Three-Toed Amphiuma

Photo of a three-toed amphiuma in an aquarium.
Species of Conservation Concern
Scientific Name
Amphiuma tridactylum
Amphiumidae (amphiumas) in the order Caudata (salamanders)

The three-toed amphiuma is a completely aquatic salamander shaped like a long cylinder with a somewhat pointed head; it has tiny, gray, lidless eyes and very small forelimbs and hind limbs. Each limb has three very small toes. Many specimens, however, may be missing toes, limbs, or both. The color above is dark brown or black; the belly is lighter brown or gray. The throat has a dark patch. Adults do not have gills, but a gill slit is present on each side of the head. Amphiumas have lungs and must breathe air at the surface of the water.

Amphiumas are alert, fast, and slippery and may bite viciously if captured.

Similar species: The western lesser siren (Siren intermedia nettingi) has feathery external gills and lacks hind limbs; in Missouri, its range extends farther north and east than the amphiuma’s. Both of these salamanders can be distinguished from eels and lampreys (which are fish) by their limbs with fingers, tiny eyes, and lack of fins and scales.


Adult length: 18–30 inches; occasionally to more than 40 inches.

Where To Find
Three-Toed Amphiuma Distribution Map

The Mississippi Alluvial Basin of southeastern Missouri.

This salamander lives in semipermanent to permanent aquatic habitats such as ditches, sloughs, sluggish streams, and swamps. In Missouri, it prefers cypress swamps.

Amphiumas are secretive and spend daylight hours buried in muck or hiding in holes or under submerged roots, debris, or aquatic plants. Their heads and necks may be exposed, and periodically they must come to the surface for air. They forage at night.

During droughtlike conditions, amphiumas burrow into soft muck or move into crayfish burrows to escape desiccation and can live for many months without food.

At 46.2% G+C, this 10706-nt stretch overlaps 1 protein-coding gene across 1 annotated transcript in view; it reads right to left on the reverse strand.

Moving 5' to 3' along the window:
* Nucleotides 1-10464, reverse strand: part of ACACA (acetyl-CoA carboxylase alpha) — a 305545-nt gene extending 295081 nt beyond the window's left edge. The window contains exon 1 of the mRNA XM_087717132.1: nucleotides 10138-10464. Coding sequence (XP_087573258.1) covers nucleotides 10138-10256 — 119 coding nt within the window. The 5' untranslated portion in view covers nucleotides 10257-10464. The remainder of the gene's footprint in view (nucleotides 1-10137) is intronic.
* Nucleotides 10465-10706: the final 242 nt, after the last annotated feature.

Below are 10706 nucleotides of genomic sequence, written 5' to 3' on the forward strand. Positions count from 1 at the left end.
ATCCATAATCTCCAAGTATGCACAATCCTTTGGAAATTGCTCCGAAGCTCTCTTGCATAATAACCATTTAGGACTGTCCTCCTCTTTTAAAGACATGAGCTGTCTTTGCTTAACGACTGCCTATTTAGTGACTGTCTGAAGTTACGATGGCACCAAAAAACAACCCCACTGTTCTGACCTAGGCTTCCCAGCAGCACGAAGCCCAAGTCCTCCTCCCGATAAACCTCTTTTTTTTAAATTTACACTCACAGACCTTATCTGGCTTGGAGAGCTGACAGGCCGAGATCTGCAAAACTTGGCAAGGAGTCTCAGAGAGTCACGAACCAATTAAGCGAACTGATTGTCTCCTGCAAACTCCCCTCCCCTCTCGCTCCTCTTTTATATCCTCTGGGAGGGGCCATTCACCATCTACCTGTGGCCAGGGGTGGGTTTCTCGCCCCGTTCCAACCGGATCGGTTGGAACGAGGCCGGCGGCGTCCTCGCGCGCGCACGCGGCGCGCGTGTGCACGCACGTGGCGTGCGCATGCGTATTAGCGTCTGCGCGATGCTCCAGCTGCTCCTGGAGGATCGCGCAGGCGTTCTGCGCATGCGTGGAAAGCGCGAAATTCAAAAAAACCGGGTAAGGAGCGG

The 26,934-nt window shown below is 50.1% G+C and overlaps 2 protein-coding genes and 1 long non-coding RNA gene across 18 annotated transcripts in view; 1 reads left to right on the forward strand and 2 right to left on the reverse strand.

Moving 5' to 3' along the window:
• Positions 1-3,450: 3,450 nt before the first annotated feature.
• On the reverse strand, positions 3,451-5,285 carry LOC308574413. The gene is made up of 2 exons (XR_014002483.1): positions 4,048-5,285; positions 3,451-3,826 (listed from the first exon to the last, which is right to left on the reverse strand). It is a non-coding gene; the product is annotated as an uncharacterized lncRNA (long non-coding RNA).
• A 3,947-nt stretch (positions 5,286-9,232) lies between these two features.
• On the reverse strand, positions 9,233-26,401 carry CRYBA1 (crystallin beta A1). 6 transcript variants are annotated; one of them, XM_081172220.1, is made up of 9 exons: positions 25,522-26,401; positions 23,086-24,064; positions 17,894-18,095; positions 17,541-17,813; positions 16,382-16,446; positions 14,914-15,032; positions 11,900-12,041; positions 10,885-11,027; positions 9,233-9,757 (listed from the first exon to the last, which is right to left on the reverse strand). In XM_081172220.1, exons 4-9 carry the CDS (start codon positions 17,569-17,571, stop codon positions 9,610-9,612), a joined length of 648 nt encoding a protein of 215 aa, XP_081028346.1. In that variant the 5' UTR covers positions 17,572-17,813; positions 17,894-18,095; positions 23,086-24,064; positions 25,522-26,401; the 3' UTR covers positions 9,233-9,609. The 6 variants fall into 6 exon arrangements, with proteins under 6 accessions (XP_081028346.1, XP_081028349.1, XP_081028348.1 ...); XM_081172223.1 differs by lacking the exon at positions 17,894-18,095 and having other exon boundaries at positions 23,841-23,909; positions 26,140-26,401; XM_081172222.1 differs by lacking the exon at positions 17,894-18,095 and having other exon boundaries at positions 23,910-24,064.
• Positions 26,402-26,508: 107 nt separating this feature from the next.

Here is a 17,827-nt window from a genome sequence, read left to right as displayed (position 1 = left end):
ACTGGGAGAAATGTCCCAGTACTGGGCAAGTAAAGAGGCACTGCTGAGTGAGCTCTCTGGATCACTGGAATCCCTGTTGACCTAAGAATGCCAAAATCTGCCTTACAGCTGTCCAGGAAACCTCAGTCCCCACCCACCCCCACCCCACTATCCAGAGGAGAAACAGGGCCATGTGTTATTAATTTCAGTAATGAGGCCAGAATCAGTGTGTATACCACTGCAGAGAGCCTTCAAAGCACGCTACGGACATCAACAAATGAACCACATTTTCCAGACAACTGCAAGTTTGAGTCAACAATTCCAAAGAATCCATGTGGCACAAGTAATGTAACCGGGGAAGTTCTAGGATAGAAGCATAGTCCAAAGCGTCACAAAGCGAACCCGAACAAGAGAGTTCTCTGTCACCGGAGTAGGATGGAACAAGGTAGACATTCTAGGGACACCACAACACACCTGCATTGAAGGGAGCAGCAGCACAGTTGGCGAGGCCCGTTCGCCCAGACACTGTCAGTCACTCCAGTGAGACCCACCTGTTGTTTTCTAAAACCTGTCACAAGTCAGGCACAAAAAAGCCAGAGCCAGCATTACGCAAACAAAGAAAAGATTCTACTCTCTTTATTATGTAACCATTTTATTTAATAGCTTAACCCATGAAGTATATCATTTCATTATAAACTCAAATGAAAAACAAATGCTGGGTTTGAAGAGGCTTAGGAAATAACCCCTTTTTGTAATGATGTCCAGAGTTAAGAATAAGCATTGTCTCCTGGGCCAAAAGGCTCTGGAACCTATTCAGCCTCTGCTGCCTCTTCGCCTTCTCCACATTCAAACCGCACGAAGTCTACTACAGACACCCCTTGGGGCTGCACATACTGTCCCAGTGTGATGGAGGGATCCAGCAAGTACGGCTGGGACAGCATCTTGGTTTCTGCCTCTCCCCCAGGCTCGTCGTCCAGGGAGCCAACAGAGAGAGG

They crawl overland on nights with heavy rains.

Amphiumas venture forth at night in search of small fish, crayfish, tadpoles, snails, aquatic insects, earthworms, and other aquatic animals.

A species of conservation concern in Missouri. The cypress swamps of southeastern Missouri are important to the survival of this interesting amphibian and should be protected. Only a small fraction of Missouri’s original cypress swamps remain.

This species is sometimes called “congo eel,” “blue eel,” and “ditch eel,” but it is not a true eel, since eels are fish, and amphiumas are amphibians.

Life Cycle

In Missouri, breeding apparently occurs in late summer and early autumn. Females generally produce a clutch of eggs every other year. The females court males. A female generally lays an average of 200 eggs on land, usually under a rotten log near water, and the female stays with the eggs until they hatch, about 4 or 5 months later. In Missouri, egg-laying likely occurs during late summer. Once water from autumn rains covers the eggs, they complete their development and hatch. The larvae are gilled but take air from the surface, so they apparently have well-developed lungs upon hatching. The gills are resorbed within about 3 weeks after hatching. Amphiumas reach sexual maturity at about 3 or 4 years of age and can live for more than 12 years.

If you are fishing and catch an amphiuma, or any other amphibian, cut the line and release it unharmed. Most amphibian populations are declining, none are venomous, and none threaten our fisheries. They are an integral part of our aquatic fauna.

The western mudsnake of southeastern Missouri specializes in eating our two eel-like amphibians (the amphiuma and the lesser siren). The slippery amphibian thrashes wildly, but the snake pokes its prey with its pointy tail tip. This makes the amphibian uncurl and easier to swallow.

Media Gallery
Similar Species
About Reptiles and Amphibians in Missouri
Missouri’s herptiles comprise 43 amphibians and 75 reptiles. Amphibians, including salamanders, toads, and frogs, are vertebrate animals that spend at least part of their life cycle in water. They usually have moist skin, lack scales or claws, and are ectothermal (cold-blooded), so they do not produce their own body heat the way birds and mammals do. Reptiles, including turtles, lizards, and snakes, are also vertebrates, and most are ectothermal, but unlike amphibians, reptiles have dry skin with scales, the ones with legs have claws, and they do not have to live part of their lives in water.